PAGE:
January 19, 2011
at the end of last year, Amazon announced Kindle lending which is similar to nook lending:
Eligible Kindle books can be loaned once for a period of 14 days. The borrower does not need to own a Kindle — Kindle books can also be read using our free Kindle reading applications for PC, Mac, iPad, iPhone, BlackBerry, and Android devices. Not all books are lendable — it is up to the publisher or rights holder to determine which titles are eligible for lending. The lender will not be able to read the book during the loan period.
of course, it didn’t take long for strangers to create their own facebook lending library for Kindle copies (via GalleyCat) with an active good reads counterpart (via Dear Author) and a web site dedicated to Kindle Lending (via lifehacker). but as Jane on Dear Author points out, Kindle lending is quite restrictive (link to handy chart comparing Kindle and nook lending, as well as a list of participating publishers); lending is determined by the publishers or rights holder (see above verbage from Amazon) who aren’t likely to jump on this band wagon.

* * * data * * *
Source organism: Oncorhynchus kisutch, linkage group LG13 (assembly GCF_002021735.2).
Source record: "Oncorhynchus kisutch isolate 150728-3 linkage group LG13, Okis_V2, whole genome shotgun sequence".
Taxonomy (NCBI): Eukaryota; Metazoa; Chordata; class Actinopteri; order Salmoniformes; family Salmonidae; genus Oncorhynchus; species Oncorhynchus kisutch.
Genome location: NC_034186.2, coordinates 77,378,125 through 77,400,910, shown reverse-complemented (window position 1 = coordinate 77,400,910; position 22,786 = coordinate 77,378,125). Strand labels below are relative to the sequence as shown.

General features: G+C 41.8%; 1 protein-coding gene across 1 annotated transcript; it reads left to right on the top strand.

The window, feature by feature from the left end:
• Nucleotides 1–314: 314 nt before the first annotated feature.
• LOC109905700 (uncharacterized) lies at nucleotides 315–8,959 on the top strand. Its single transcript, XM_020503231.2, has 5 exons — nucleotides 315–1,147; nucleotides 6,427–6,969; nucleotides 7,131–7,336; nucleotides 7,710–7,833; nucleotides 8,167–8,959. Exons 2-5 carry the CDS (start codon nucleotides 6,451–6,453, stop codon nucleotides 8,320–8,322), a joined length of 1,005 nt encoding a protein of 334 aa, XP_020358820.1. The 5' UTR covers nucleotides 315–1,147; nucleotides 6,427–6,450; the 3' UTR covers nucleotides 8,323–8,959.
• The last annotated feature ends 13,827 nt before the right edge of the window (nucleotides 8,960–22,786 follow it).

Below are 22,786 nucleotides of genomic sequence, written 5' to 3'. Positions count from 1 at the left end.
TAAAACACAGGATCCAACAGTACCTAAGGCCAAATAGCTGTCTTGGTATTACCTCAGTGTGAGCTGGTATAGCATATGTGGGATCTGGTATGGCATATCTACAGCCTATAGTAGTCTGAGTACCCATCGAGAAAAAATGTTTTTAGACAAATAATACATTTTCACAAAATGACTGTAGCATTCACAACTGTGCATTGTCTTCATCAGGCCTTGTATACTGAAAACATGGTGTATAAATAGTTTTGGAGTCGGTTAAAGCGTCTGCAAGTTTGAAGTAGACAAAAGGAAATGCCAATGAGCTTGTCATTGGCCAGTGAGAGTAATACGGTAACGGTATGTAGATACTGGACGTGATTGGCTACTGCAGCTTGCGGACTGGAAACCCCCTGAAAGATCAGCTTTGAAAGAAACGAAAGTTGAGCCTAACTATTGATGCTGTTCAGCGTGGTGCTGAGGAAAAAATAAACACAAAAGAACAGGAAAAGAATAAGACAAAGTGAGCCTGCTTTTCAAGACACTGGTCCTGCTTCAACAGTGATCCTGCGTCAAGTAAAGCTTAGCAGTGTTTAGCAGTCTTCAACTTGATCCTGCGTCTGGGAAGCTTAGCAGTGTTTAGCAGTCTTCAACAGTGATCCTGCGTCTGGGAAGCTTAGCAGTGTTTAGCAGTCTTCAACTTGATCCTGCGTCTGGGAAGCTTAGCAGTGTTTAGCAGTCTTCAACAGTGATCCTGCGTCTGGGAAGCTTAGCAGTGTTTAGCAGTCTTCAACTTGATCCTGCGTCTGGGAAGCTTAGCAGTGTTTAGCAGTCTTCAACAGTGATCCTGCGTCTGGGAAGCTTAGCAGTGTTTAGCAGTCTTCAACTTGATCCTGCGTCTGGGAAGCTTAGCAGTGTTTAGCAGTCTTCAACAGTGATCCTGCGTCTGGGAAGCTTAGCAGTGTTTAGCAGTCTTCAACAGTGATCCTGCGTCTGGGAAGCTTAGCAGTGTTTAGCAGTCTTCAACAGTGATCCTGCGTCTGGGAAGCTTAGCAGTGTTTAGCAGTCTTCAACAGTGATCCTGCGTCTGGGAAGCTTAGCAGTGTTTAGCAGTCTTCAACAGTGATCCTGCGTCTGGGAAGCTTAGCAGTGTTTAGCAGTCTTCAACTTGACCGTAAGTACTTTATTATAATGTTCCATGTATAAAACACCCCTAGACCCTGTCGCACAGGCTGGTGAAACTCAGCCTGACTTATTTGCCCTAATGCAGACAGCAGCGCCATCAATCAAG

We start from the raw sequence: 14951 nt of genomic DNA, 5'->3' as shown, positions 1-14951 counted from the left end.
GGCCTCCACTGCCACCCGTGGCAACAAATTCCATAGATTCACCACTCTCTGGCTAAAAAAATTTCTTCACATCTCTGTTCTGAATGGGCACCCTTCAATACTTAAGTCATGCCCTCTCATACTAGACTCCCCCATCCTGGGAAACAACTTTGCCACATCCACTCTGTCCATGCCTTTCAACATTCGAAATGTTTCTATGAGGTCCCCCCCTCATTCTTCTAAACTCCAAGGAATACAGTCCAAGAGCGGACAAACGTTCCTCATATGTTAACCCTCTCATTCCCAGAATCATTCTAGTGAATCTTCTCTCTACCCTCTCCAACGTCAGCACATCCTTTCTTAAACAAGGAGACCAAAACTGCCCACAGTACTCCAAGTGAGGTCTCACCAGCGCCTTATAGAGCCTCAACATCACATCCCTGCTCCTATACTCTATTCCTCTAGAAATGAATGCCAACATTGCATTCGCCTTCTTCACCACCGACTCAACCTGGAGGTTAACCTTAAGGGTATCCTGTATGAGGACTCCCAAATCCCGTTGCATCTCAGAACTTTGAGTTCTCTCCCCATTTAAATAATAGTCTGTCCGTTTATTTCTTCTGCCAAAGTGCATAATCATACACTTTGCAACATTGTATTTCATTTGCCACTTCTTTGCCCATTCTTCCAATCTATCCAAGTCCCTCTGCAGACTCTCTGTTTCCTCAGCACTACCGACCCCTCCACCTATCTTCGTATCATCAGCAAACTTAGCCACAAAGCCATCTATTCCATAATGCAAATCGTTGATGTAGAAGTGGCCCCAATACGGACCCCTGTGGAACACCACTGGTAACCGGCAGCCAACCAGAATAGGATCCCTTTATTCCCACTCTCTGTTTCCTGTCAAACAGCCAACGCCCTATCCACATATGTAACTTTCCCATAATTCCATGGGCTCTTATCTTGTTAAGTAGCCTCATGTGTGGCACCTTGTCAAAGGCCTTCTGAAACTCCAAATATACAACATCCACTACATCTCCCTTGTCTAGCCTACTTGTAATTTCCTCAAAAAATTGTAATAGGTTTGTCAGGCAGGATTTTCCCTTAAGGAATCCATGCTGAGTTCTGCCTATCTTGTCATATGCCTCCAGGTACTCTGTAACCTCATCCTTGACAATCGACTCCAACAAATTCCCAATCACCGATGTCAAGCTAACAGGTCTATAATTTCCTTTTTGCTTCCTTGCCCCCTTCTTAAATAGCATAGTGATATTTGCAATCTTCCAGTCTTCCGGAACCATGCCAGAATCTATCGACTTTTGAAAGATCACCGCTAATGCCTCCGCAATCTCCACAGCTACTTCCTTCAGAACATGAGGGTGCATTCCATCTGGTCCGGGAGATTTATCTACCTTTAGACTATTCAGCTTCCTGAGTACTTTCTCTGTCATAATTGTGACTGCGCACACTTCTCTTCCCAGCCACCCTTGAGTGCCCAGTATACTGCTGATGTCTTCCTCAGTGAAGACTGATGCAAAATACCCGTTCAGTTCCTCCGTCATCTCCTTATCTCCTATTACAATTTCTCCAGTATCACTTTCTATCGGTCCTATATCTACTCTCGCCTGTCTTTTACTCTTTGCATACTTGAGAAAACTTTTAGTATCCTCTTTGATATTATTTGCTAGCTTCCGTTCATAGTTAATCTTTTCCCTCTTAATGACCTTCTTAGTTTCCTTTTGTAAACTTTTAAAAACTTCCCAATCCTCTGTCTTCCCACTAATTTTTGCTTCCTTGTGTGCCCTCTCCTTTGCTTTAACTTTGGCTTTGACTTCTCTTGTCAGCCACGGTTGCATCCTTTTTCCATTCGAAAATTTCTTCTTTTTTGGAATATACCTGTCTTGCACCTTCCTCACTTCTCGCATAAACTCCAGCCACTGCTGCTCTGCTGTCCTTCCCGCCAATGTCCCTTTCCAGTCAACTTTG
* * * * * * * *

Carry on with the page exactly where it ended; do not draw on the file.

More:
in fact, it should come as no surprise that in the last few weeks, it appears that the number of lendable titles on the nook is decreasing. again, Jane from Dear Author:
Apparently publishers really don’t like digital lending even though they want to keep charging us print prices without giving digital readers corresponding print rights for the digital books. In other words, charge the consumer the same price but don’t allow her to trade, resell, or loan the book out.
oh publishers, when will you learn?! when did lending become a bad word? haven’t publishers made big money from library budgets for years?
at least from a device perspective, Barnes & Noble and the nook are willing to play with libraries and allow lending via that route, small victories.
posting by marin